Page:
Communicating the psychological contract: an employer perspective

David E. Guest
The concept of the psychological contract, with its focus on the exchange of perceived promises and commitments, is increasingly used as a framework to study the employment relationship. Yet research has predominantly focused on employee views and has largely neglected the organisational perspective and the management of the psychological contract. This article begins to redress the balance by reporting a study, based on a survey of 1,306 senior HR managers, that explores the management of the psychological contract and in particular the role of organisational communication. Three distinct and relevant aspects of organisational communication are identified, concerned with initial entry, day-to-day work and more future-oriented, top-down communication. Effective use of these forms of communication is associated with what managers judge to be a clearer and less frequently breached set of organisational promises and commitments, as well as with a fairer exchange and a more positive impact of policies and practices on employee attitudes and behaviour. The findings are discussed within the context of the wider literature on psychological contracts, organisational culture and HRM. The study confirms that the psychological contract offers managers a useful framework within which to consider and manage the employment relationship. [source]

The integration of thermal infrared imaging, discharge measurements and numerical simulation to quantify the relative contributions of freshwater inflows to small estuaries in Atlantic Canada

Serban Danielescu
Abstract Nutrient fluxes from developed catchments are often a significant factor in the declining water quality and ecological functioning in estuaries. Determining the relative contributions of surface water and groundwater discharge to nutrient-sensitive estuaries is required because these two pathways may be characterized by different nutrient concentrations and temporal variability, and may thus require different remedial actions. Quantifying the volumetric discharge of groundwater, which may occur via diffuse seepage or springs, remains a significant challenge. In this contribution, the total discharge of freshwater, including groundwater, to two small nutrient-sensitive estuaries in Prince Edward Island (Canada) is assessed using a unique combination of airborne thermal infrared imaging, direct discharge measurements in streams and shoreline springs, and numerical simulation of groundwater flow. The results of the thermal infrared surveys indicate that groundwater discharge occurs at discrete locations (springs) along the shoreline of both estuaries, which can be attributed to the fractured sandstone bedrock aquifer. The discharge measured at a sub-set of the springs correlates well with the area of the thermal signal attributed to each discharge location and this information was used to determine the total spring discharge to each estuary. Stream discharge is shown to be the largest volumetric contribution of freshwater to both estuaries (83% for Trout River estuary and 78% for McIntyre Creek estuary); however, groundwater discharge is significant at between 13% and 18% of the total discharge. Comparison of the results from catchment-scale groundwater flow models and the analysis of spring discharge suggest that diffuse seepage to both estuaries comprises only about 25% of the total groundwater discharge. The methods employed in this research provide a useful framework for determining the relative volumetric contributions of surface water and groundwater to small estuaries and the findings are expected to be relevant to other fractured sandstone coastal catchments in Atlantic Canada. Copyright © 2009 John Wiley & Sons, Ltd. [source]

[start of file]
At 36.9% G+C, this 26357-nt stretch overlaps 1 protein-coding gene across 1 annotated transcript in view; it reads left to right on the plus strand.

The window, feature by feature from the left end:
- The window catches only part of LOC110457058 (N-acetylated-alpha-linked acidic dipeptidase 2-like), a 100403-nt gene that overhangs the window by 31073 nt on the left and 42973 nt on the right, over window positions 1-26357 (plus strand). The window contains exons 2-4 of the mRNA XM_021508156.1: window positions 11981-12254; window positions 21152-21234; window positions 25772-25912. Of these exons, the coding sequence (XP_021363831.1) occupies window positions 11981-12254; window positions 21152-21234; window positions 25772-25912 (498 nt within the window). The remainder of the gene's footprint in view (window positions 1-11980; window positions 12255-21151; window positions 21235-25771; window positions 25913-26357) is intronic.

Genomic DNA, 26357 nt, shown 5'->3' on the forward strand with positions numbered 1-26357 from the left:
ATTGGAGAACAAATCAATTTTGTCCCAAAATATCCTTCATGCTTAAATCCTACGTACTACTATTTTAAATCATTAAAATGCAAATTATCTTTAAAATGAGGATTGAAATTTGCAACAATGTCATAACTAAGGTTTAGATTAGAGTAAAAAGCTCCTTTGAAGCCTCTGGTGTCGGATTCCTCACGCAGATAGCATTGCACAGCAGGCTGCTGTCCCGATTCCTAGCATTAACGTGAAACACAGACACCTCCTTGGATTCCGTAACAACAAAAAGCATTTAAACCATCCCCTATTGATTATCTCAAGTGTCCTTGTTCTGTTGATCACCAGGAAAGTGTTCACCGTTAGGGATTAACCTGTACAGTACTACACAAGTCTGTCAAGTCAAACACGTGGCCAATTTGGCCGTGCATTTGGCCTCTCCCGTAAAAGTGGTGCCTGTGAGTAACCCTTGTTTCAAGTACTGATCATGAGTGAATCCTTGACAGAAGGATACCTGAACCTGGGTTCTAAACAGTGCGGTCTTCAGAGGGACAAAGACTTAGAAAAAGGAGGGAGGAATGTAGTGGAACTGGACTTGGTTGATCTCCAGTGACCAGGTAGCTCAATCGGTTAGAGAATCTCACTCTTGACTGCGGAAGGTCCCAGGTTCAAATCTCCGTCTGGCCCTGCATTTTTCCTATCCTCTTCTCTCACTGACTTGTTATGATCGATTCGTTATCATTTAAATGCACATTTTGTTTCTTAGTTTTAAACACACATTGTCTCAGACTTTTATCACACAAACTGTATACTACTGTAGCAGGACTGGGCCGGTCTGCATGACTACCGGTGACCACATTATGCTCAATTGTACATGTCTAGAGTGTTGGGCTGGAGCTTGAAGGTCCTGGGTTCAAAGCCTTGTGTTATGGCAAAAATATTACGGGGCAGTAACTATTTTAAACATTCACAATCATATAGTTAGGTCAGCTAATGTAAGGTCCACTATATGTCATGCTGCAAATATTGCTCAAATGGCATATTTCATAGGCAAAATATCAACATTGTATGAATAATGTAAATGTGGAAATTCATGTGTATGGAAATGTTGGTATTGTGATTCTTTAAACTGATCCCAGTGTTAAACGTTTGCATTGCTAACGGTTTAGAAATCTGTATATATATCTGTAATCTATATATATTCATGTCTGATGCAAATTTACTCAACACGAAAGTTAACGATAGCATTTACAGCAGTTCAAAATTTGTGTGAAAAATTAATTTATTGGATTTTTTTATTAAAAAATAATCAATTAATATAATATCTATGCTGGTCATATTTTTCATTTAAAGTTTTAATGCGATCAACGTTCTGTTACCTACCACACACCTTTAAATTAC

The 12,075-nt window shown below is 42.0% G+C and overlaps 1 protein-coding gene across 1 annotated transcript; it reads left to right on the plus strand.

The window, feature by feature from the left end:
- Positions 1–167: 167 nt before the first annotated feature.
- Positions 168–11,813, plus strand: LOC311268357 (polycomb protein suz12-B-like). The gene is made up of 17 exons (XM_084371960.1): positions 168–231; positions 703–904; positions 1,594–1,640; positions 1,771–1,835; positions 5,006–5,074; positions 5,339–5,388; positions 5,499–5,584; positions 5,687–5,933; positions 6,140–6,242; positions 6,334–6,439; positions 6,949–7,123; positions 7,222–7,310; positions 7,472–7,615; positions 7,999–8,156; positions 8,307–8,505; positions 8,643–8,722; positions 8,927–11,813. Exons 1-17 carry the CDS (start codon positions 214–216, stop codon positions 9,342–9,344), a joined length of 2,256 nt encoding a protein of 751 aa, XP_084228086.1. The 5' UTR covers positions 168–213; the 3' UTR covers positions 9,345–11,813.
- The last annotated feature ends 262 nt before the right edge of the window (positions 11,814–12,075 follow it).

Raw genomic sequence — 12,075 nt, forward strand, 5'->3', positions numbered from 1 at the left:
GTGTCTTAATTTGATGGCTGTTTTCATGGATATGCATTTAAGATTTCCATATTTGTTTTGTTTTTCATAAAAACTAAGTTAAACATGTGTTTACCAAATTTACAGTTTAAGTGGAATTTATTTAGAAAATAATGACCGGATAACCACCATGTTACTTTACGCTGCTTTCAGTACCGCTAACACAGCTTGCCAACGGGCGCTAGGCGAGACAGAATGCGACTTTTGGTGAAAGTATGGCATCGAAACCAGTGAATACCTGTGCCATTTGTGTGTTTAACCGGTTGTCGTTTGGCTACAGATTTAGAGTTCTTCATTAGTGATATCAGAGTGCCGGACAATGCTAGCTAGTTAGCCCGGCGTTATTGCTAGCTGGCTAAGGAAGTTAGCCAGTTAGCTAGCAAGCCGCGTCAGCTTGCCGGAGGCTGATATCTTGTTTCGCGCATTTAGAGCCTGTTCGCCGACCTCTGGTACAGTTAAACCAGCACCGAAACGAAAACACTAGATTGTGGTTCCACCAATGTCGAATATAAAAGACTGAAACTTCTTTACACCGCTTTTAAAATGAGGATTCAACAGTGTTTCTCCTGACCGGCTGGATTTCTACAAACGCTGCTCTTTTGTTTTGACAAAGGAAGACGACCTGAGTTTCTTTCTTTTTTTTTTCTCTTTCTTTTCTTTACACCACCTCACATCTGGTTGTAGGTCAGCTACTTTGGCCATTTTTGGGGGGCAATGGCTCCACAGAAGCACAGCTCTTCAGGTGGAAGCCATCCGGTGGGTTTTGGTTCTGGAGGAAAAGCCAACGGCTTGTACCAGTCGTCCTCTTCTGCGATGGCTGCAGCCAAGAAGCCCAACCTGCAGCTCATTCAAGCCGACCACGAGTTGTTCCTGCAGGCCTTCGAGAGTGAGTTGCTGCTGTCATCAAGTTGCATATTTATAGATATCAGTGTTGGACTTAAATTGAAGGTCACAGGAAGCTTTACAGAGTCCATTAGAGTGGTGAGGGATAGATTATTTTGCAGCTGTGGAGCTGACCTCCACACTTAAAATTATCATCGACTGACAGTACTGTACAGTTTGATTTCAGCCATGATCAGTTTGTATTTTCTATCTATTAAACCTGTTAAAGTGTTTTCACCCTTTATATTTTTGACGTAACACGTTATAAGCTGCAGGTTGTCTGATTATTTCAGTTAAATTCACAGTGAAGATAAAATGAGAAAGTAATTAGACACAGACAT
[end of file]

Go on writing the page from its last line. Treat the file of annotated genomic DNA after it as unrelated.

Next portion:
Towards a distinctive body of knowledge for Information Systems experts: coding ISD process knowledge in two IS journals

Juhani Iivari
Abstract., This paper introduces the idea of coding a practically relevant body of knowledge (BoK) in Information Systems (IS) that could have major benefits for the field. In its main part, the paper focuses on the question if and how an underlying body of action-oriented knowledge for IS experts could be distilled from the IS research literature. For this purpose the paper identifies five knowledge areas as the most important parts for an IS expert's BoK. Two of these are claimed as distinct areas of competence for IS experts: IS application knowledge and IS development (ISD) process knowledge. The paper focuses particularly on ISD process knowledge because it allows the organizing of practically relevant IS knowledge in an action-oriented way. The paper presents some evidence for the claim that a considerable body of practically relevant IS process knowledge might, indeed, exist, but also notes that it is highly dispersed in the IS literature. It then argues that the IS research community should take stock of this knowledge and organize it in an action-oriented way. Based on results from prior work it proposes a four-level hierarchical coding scheme for this purpose. In order to test the idea of coding action-oriented knowledge for IS experts, the paper reports the results of a coded literature analysis of ISD research articles published from 1996 to 2000 in two leading IS journals , Information Systems Journal and MIS Quarterly. The results suggest that ISD approaches form a useful framework for organizing practically relevant IS knowledge. [source]

FETI-DP, BDDC, and block Cholesky methods

Jing Li
Abstract The FETI-DP and BDDC algorithms are reformulated using Block Cholesky factorizations, an approach which can provide a useful framework for the design of domain decomposition algorithms for solving symmetric positive definite linear system of equations. Instead of introducing Lagrange multipliers to enforce the coarse level, primal continuity constraints in these algorithms, a change of variables is used such that each primal constraint corresponds to an explicit degree of freedom. With the new formulation of these algorithms, a simplified proof is provided that the spectra of a pair of FETI-DP and BDDC algorithms, with the same set of primal constraints, are essentially the same. Numerical experiments for a two-dimensional Laplace's equation also confirm this result. Copyright © 2005 John Wiley & Sons, Ltd. [source]